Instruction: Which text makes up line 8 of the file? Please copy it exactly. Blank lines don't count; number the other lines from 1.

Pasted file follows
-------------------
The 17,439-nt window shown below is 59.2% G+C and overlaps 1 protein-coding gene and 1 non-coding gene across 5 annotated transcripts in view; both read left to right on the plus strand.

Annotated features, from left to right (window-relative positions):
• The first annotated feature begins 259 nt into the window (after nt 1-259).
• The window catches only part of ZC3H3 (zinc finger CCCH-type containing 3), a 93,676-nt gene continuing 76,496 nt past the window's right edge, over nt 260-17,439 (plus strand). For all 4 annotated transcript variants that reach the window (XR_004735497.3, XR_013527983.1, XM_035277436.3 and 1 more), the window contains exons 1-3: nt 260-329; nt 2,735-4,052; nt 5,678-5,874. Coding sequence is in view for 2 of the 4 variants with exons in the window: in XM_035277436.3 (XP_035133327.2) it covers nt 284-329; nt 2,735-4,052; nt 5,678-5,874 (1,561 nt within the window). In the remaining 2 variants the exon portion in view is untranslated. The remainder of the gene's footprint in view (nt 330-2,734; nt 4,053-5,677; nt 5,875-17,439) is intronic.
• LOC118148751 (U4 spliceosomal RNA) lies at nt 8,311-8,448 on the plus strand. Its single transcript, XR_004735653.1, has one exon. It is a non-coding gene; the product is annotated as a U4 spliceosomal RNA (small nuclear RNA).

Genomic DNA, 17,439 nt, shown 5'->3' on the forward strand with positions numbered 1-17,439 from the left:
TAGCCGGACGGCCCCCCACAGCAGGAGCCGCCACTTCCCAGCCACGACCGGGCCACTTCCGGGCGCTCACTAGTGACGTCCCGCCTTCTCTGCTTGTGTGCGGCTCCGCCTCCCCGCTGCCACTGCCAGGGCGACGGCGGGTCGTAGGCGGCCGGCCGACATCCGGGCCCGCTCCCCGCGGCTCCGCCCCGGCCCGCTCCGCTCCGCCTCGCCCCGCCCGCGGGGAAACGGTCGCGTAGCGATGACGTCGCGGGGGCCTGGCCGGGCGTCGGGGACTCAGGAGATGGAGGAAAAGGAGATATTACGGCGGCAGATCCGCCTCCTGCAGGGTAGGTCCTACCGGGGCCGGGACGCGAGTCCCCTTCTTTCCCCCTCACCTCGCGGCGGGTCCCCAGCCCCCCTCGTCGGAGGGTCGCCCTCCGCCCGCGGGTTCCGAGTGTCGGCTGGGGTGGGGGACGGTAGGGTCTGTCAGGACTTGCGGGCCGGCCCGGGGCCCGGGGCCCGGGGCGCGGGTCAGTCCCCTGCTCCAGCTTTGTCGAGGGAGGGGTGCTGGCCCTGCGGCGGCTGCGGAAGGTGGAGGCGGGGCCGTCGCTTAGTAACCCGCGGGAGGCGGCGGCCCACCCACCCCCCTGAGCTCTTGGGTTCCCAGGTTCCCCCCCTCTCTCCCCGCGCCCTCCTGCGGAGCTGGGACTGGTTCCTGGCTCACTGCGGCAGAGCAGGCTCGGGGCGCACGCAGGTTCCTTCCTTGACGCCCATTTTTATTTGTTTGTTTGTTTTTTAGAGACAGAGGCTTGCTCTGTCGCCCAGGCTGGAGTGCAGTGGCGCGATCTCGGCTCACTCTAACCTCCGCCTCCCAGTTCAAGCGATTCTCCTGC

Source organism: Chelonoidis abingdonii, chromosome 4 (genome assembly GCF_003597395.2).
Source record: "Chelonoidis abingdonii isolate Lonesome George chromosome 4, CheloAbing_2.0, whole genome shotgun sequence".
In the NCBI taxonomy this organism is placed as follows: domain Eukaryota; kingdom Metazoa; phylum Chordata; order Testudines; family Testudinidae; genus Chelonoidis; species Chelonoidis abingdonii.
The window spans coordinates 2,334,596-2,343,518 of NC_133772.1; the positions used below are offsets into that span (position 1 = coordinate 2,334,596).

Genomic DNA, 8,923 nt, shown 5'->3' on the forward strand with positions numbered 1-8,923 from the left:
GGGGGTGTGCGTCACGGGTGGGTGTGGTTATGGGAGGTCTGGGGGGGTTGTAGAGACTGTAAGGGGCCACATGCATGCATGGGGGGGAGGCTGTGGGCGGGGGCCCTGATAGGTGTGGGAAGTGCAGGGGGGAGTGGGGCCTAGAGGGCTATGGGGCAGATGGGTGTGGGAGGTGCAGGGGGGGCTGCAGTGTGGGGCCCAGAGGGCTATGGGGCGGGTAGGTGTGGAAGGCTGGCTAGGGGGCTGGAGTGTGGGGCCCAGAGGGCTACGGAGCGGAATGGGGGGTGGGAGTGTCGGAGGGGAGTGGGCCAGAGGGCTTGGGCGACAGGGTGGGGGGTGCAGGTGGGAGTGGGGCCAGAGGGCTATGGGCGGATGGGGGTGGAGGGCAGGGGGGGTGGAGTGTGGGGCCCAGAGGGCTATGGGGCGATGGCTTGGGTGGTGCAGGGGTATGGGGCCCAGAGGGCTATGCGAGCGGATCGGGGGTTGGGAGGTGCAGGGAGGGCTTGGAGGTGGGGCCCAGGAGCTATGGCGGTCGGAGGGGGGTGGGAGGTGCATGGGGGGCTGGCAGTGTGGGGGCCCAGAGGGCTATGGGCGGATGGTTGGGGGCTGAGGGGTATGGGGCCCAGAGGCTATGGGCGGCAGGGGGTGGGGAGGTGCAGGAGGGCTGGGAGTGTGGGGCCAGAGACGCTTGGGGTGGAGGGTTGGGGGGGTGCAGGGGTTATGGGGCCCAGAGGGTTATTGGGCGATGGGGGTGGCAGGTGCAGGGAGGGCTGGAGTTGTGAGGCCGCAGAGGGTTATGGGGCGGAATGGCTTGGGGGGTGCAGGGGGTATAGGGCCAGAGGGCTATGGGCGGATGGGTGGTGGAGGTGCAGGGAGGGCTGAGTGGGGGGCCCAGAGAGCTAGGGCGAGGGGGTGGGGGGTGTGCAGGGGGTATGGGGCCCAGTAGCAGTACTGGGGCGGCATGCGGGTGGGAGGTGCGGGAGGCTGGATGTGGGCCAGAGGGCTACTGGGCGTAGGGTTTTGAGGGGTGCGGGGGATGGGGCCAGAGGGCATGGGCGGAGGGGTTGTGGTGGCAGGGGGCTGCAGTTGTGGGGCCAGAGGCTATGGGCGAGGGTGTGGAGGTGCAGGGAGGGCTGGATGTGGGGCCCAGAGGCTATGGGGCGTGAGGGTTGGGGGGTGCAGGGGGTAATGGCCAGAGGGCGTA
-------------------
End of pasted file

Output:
Source organism: Chelonoidis abingdonii, chromosome 4 (genome assembly GCF_003597395.2).